ESPN-Turner Deal Allows Cancer-Stricken Craig Sager to Work First NBA Finals

AP Photo
The Associated Press

Turner and ESPN teamed up to give Craig Sager an early 65th birthday present. The cable behemoth agreed to allow leukemia-stricken sideline reporter to work his first NBA Finals game.

The colorful Sager splits duties with the so-serious Doris Burke on ABC during Thursday’s Game Six contest between the Golden State Warriors and Cleveland Cavaliers. Sager began his interviews at NBA games 17 years ago. But because Turner perennially loses out on the Finals to bigger networks the iconic sportscaster perennially experiences the Finals from the other side of the screen.

“I’d like to thank Turner and ESPN for approaching me with this tremendous opportunity to be part of The Finals broadcast team,” Sager explained in a statement. “I’ve been watching the series very closely and, while I do not want to distract in any way from the event itself, I look forward to being in the building for what will be an incredibly exciting Game 6.  The NBA community is a very special one and this is a great honor.”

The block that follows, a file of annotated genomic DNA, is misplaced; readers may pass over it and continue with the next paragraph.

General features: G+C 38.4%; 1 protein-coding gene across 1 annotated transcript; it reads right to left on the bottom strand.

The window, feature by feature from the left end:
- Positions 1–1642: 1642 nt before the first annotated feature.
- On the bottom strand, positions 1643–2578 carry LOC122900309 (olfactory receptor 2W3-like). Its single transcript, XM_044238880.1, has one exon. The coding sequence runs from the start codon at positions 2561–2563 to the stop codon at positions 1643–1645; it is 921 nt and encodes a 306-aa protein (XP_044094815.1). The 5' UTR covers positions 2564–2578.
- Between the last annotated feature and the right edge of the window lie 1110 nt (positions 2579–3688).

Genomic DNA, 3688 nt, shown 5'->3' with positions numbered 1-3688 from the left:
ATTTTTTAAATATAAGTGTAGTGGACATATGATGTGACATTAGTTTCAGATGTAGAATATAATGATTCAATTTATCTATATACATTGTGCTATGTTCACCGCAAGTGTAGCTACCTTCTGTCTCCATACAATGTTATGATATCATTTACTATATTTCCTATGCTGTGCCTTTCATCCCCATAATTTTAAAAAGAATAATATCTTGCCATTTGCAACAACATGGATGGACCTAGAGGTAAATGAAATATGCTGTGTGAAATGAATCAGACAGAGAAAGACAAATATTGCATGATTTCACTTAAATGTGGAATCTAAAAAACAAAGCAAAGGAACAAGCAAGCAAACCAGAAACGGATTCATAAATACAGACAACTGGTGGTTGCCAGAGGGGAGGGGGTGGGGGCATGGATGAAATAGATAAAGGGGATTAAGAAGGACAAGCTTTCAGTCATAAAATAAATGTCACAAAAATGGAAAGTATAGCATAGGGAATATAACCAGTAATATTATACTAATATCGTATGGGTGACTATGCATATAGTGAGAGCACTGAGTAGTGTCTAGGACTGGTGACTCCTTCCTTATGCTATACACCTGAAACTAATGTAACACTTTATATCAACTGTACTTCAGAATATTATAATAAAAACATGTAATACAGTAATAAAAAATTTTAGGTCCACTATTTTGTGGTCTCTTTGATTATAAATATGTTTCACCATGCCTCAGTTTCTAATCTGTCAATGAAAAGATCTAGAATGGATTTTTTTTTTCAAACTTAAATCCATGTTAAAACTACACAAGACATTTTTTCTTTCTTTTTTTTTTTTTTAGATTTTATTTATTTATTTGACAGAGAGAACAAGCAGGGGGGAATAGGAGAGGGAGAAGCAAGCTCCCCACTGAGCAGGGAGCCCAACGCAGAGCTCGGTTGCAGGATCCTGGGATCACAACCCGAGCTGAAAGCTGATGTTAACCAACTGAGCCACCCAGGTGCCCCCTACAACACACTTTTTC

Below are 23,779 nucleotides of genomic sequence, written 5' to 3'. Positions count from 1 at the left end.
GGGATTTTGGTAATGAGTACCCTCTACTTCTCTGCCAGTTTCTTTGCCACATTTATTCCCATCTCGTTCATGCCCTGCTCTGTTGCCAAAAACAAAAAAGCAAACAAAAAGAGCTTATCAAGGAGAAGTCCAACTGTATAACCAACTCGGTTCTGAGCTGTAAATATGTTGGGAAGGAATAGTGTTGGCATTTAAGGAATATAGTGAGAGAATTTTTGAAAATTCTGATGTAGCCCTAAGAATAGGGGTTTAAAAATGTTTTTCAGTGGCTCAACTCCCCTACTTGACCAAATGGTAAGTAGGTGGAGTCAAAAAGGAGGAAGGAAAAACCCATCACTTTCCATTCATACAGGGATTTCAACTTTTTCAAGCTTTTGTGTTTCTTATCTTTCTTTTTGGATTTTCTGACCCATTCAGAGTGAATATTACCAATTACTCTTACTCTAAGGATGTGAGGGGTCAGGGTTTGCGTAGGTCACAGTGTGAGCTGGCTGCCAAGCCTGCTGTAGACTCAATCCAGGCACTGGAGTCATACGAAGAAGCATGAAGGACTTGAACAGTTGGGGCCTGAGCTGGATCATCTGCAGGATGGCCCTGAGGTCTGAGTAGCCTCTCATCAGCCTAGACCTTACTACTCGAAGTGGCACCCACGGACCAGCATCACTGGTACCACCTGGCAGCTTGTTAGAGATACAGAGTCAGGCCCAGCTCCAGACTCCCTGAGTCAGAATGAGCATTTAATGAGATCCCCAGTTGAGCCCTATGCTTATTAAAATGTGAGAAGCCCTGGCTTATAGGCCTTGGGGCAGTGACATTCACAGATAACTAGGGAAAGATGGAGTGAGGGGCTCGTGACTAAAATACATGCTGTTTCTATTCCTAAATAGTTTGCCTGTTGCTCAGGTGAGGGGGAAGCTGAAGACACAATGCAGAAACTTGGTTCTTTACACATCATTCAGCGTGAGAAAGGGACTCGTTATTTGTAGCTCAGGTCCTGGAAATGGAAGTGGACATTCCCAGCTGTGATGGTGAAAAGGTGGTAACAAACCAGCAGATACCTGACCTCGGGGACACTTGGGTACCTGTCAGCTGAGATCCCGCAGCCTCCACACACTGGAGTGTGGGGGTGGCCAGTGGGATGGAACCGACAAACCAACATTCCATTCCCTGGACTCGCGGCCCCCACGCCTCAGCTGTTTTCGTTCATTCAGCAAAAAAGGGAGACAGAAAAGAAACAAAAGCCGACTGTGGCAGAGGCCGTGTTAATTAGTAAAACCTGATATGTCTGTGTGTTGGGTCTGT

Sager joined CNN in 1982, jumping back-and-forth within the family of Turner networks over the last 34 years. He has covered Olympiads, World Series, and NCAA Basketball Championships. But his most memorable moment occurred long before all that. Lurking near third base with microphone in hand, Sager was the first person to speak to Hank Aaron after he eclipsed Babe Ruth’s home run record in 1974.

Sager’s cancer returned earlier this year with a grim three-to-six month prognosis for time left if not treated. He continues to try various methods to combat the disease. Though his genial self in front of the camera, Sager has appeared gaunt and weak at times.